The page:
Family businesses The Finnish car trade giant has been carrying a stubborn stain for decades – This is how one family grew the timber trade into a car trade of hundreds of millions of euros

The Laakkonen car trade group originated from 300 Hungarian motorcycles in the late 1950s. The name of the company, which has been operating in Finland for more than 60 years, will soon be a thing of the past.

Finland The car market saw the end of one era on Tuesday when the family company Laakkonen said it was selling its car business to the Swedish Hedin Mobility Group.

The traditional car group is still one of Finland’s largest car retail chains. It has 21 outlets in 15 cities and says it sells about 25,000 cars a year, 10,000 of which are new and 15,000 used.

The Group’s net sales in 2020 were approximately EUR 550 million. It employed almost 950 people at the time.

The name of the company, which has been operating in Finland for more than 60 years, will go down in history – at least in the car market. Laakkonen Director of Development and Marketing Mikko Mykrä confirmed To Kauppalehtithat the Laakkonen brand will be phased out after the transition period.

Wholly The name of the Laakkonen family does not disappear from Finnish business, especially in the company’s hometown of Joensuu.

The other large business branch of the Laakkonen companies is the media and printing group Punamusta Media, which publishes, among other things, the Joensuu regional newspaper Karjalainen.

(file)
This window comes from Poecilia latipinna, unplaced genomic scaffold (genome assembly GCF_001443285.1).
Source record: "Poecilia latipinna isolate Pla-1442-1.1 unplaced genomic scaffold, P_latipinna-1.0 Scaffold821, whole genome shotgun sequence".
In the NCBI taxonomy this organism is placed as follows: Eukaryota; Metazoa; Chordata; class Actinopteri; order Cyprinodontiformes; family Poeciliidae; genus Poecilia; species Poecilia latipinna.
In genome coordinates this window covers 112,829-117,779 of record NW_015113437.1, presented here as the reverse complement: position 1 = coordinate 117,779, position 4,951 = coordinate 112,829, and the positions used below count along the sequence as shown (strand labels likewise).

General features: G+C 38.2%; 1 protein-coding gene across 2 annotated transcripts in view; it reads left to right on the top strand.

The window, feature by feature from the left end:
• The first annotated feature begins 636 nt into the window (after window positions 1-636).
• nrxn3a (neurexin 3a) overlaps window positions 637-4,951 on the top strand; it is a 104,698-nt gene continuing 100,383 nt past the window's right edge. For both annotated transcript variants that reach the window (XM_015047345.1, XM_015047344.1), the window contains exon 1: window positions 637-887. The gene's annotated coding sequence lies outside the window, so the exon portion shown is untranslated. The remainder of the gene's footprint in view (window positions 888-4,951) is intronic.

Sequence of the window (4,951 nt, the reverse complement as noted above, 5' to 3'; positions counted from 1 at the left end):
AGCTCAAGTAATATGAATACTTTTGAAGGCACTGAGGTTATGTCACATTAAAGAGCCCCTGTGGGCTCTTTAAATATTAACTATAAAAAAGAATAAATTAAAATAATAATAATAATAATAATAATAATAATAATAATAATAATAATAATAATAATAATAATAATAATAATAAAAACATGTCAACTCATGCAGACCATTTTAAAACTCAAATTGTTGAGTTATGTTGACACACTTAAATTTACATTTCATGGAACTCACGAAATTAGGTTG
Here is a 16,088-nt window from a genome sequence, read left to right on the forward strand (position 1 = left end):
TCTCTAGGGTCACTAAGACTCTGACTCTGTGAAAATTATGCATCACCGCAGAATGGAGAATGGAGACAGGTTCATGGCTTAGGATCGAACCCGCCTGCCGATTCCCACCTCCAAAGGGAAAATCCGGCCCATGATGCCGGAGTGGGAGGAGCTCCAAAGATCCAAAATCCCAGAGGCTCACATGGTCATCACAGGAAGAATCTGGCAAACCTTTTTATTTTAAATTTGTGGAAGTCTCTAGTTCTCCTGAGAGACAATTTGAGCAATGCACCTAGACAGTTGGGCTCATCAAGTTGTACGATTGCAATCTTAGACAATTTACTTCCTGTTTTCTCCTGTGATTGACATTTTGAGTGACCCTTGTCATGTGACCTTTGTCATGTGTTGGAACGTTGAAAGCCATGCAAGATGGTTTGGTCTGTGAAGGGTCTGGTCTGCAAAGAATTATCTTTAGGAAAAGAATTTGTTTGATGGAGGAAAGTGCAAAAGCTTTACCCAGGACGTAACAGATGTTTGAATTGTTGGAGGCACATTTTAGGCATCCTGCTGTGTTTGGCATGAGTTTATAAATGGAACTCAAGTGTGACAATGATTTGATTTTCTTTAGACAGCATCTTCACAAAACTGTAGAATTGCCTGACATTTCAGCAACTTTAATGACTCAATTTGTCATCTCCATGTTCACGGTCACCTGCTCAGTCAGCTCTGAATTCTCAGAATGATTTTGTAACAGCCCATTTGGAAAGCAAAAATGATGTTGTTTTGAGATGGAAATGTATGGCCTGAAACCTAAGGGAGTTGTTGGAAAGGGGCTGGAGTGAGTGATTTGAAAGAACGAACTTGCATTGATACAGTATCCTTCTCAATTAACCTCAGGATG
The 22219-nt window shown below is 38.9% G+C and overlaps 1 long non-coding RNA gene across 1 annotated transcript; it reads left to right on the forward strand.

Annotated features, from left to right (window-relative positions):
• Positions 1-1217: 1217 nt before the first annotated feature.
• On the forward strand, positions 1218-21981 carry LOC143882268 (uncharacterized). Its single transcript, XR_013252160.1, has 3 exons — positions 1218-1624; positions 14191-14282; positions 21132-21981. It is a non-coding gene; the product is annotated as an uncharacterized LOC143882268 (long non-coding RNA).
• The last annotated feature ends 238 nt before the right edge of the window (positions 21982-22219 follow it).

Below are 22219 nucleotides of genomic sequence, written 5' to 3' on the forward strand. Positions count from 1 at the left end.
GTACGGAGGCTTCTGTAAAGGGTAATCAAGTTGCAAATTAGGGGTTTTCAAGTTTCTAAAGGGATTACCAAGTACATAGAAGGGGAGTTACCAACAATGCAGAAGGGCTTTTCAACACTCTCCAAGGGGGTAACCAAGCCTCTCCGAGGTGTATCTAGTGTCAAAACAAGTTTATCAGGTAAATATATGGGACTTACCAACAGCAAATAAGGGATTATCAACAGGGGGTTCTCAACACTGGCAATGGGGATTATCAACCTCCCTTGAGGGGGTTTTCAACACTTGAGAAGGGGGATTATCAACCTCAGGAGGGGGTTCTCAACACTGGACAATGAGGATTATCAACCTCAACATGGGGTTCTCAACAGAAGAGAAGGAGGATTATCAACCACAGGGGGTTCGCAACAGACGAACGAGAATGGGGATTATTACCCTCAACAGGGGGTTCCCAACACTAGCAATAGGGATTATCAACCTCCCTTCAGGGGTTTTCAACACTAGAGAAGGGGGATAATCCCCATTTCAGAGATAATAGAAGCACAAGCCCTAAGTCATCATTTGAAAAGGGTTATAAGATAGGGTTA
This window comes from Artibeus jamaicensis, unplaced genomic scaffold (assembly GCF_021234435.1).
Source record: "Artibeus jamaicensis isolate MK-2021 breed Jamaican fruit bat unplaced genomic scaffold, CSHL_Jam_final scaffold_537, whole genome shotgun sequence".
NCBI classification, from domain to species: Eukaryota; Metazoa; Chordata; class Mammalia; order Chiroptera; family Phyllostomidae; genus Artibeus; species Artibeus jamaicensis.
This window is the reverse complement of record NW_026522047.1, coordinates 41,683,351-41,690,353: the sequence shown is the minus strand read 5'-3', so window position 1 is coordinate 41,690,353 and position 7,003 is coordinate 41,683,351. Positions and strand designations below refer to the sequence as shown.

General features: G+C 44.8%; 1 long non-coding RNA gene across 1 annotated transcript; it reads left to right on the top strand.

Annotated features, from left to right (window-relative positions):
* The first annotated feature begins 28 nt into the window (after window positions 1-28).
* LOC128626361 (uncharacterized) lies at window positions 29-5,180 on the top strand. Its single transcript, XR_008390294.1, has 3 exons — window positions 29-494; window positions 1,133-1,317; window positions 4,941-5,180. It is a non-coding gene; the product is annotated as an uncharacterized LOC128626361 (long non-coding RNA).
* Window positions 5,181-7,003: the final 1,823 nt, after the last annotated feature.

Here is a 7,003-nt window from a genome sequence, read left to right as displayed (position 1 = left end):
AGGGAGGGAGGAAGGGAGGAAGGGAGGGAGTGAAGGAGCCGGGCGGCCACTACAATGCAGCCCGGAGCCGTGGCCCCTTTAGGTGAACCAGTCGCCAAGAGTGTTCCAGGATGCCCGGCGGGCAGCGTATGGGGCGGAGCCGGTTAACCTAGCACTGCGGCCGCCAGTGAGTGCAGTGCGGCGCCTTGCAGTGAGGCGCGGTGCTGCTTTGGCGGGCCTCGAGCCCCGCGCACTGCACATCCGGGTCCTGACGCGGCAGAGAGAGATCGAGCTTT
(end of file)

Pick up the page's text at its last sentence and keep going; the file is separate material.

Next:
Over the decades, the Laakkonen family has also acquired properties, especially in the Joensuu area. It is known that there has also been a forest in the holdings.

Laakkonen is one of Finland’s largest car retail chains. It has 21 offices in 15 cities. Car dealer Jere Fagerroos in Olar, Laakkonen, Espoo, in April.

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Just the wood shops are the starting point of the family business story. Tauno Laakkonen timber trade began as early as the 1920s.

The timber trade was reorganized into a limited company in 1943. According to the company, it grew into Finland’s second largest private buyer and exporter of specialty timber and round wood.

The car trade came into the picture in the late 1950s, when the wood company Laakkonen received three hundred Pannonia and Danubia motorcycles for the wood it sold to Hungary.

The wheels went on sale, and the actual car dealership was founded in 1960. However, Tauno Laakkonen died unexpectedly only a few days after the car dealership opened. The responsibility for the new company ran first with his son To Reino Laakkonen and later To Yrjö Laakkonenwho was still in school at the time of his father ‘s death.

HS: n in a personal case in 2014 described how the brothers were able to accumulate their family’s holdings in the 1960s and 1970s through a collaboration between the car trade and the old wood business. If the buyer of the car did not have cash, it was possible to buy the game with wood or woods. It meant a cheap forest for Laakkos.

In 1985 Perhaps the toughest stain appeared in the story of Laakkosti when Reino, Yrjö and the Erkki sat in prison for four months for tax offenses.